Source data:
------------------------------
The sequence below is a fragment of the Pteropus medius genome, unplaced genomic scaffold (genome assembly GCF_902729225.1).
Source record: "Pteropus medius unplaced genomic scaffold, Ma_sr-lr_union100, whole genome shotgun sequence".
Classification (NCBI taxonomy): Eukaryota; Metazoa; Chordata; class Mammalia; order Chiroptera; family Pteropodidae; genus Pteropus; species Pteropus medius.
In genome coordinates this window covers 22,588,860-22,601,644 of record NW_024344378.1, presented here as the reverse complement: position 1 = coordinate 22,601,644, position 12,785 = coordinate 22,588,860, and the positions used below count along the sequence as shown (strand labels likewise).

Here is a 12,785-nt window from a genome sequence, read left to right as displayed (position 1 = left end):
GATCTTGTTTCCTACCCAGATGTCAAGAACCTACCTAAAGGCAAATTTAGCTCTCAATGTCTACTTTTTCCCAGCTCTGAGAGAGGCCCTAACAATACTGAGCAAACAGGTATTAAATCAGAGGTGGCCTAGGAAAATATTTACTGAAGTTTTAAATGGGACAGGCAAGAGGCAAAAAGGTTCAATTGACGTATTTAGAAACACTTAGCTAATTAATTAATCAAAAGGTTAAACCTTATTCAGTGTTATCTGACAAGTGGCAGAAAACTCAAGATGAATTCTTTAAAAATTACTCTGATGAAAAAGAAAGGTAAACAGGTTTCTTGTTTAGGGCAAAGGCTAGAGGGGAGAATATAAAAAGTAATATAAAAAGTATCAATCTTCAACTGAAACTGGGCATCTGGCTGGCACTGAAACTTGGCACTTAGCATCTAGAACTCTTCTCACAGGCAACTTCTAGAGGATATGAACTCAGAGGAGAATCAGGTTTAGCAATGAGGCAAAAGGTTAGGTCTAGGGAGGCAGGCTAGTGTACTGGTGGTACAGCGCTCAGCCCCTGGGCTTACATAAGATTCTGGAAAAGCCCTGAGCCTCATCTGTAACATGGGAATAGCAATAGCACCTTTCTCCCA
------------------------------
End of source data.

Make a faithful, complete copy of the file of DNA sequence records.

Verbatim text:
The sequence below is a fragment of the Pteropus medius genome, unplaced genomic scaffold (genome assembly GCF_902729225.1).
Source record: "Pteropus medius unplaced genomic scaffold, Ma_sr-lr_union100, whole genome shotgun sequence".
Classification (NCBI taxonomy): Eukaryota; Metazoa; Chordata; class Mammalia; order Chiroptera; family Pteropodidae; genus Pteropus; species Pteropus medius.
In genome coordinates this window covers 22,588,860-22,601,644 of record NW_024344378.1, presented here as the reverse complement: position 1 = coordinate 22,601,644, position 12,785 = coordinate 22,588,860, and the positions used below count along the sequence as shown (strand labels likewise).

Here is a 12,785-nt window from a genome sequence, read left to right as displayed (position 1 = left end):
GATCTTGTTTCCTACCCAGATGTCAAGAACCTACCTAAAGGCAAATTTAGCTCTCAATGTCTACTTTTTCCCAGCTCTGAGAGAGGCCCTAACAATACTGAGCAAACAGGTATTAAATCAGAGGTGGCCTAGGAAAATATTTACTGAAGTTTTAAATGGGACAGGCAAGAGGCAAAAAGGTTCAATTGACGTATTTAGAAACACTTAGCTAATTAATTAATCAAAAGGTTAAACCTTATTCAGTGTTATCTGACAAGTGGCAGAAAACTCAAGATGAATTCTTTAAAAATTACTCTGATGAAAAAGAAAGGTAAACAGGTTTCTTGTTTAGGGCAAAGGCTAGAGGGGAGAATATAAAAAGTAATATAAAAAGTATCAATCTTCAACTGAAACTGGGCATCTGGCTGGCACTGAAACTTGGCACTTAGCATCTAGAACTCTTCTCACAGGCAACTTCTAGAGGATATGAACTCAGAGGAGAATCAGGTTTAGCAATGAGGCAAAAGGTTAGGTCTAGGGAGGCAGGCTAGTGTACTGGTGGTACAGCGCTCAGCCCCTGGGCTTACATAAGATTCTGGAAAAGCCCTGAGCCTCATCTGTAACATGGGAATAGCAATAGCACCTTTCTCCCA